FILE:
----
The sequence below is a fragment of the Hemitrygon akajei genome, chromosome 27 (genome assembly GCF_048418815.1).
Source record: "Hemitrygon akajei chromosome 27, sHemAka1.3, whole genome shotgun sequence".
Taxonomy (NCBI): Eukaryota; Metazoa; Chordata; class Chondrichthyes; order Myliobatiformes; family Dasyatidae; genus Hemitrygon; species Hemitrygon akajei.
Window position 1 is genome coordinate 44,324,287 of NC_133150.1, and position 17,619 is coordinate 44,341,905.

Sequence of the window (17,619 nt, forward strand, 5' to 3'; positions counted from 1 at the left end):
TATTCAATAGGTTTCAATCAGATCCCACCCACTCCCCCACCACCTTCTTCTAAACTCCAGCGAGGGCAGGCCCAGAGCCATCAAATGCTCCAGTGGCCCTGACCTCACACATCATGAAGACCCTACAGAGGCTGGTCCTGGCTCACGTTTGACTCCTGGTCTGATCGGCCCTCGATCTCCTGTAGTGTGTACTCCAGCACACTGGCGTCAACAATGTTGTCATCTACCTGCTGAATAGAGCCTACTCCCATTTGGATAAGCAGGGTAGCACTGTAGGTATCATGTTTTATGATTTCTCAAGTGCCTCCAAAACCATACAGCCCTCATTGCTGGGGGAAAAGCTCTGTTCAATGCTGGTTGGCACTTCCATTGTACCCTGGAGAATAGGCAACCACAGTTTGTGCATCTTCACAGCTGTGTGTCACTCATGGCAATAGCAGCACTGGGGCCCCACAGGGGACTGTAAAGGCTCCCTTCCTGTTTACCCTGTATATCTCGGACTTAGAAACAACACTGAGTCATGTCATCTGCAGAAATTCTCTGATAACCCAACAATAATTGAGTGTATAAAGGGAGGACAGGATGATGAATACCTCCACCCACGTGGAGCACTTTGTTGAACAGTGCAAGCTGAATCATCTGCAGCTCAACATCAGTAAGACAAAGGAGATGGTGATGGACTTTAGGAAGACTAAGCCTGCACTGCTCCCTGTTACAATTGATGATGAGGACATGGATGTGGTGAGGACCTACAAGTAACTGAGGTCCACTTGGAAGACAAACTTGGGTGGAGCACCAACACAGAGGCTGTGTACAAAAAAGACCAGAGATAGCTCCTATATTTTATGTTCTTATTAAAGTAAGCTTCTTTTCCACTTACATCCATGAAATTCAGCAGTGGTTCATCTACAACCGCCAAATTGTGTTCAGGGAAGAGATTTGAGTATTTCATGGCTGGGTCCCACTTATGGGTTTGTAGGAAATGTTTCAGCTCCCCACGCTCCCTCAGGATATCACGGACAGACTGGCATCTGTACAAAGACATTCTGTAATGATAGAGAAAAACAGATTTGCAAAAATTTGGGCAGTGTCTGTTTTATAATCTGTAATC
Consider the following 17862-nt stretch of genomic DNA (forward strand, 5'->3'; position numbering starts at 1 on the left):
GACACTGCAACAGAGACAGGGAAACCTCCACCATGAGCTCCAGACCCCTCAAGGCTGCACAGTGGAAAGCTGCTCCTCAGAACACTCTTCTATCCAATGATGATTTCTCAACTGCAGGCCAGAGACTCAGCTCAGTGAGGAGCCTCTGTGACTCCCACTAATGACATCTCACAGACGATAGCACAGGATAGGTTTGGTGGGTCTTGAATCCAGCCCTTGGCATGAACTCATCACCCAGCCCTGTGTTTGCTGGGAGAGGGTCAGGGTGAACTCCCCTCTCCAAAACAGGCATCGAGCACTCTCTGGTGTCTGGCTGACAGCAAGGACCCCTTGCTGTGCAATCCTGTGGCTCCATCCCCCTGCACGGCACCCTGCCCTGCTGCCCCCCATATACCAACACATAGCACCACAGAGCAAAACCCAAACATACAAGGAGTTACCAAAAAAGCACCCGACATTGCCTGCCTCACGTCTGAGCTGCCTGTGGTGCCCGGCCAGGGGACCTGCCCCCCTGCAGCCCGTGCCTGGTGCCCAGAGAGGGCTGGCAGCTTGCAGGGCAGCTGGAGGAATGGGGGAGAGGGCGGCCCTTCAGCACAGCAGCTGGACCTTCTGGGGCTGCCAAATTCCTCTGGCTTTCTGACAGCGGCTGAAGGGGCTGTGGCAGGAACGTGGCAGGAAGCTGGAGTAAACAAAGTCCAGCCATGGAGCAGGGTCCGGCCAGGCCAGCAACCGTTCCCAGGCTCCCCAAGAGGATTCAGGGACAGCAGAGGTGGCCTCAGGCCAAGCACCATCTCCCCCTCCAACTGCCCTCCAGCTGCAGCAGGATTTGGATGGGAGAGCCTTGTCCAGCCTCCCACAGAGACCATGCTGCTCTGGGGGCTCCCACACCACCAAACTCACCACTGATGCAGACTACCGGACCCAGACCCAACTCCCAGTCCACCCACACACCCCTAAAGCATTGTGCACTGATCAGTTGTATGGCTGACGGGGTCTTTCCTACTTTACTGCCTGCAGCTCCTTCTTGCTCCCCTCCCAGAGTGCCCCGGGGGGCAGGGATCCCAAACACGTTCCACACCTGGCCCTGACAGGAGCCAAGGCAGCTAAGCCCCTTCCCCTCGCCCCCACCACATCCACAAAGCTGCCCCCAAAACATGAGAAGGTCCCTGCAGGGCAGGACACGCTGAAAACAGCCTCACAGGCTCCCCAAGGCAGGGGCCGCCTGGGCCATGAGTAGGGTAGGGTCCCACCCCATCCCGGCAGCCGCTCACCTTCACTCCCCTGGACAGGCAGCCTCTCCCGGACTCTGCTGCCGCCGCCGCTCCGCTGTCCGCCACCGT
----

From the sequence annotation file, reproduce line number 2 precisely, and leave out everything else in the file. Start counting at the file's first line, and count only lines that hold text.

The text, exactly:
Source record: "Hemitrygon akajei chromosome 27, sHemAka1.3, whole genome shotgun sequence".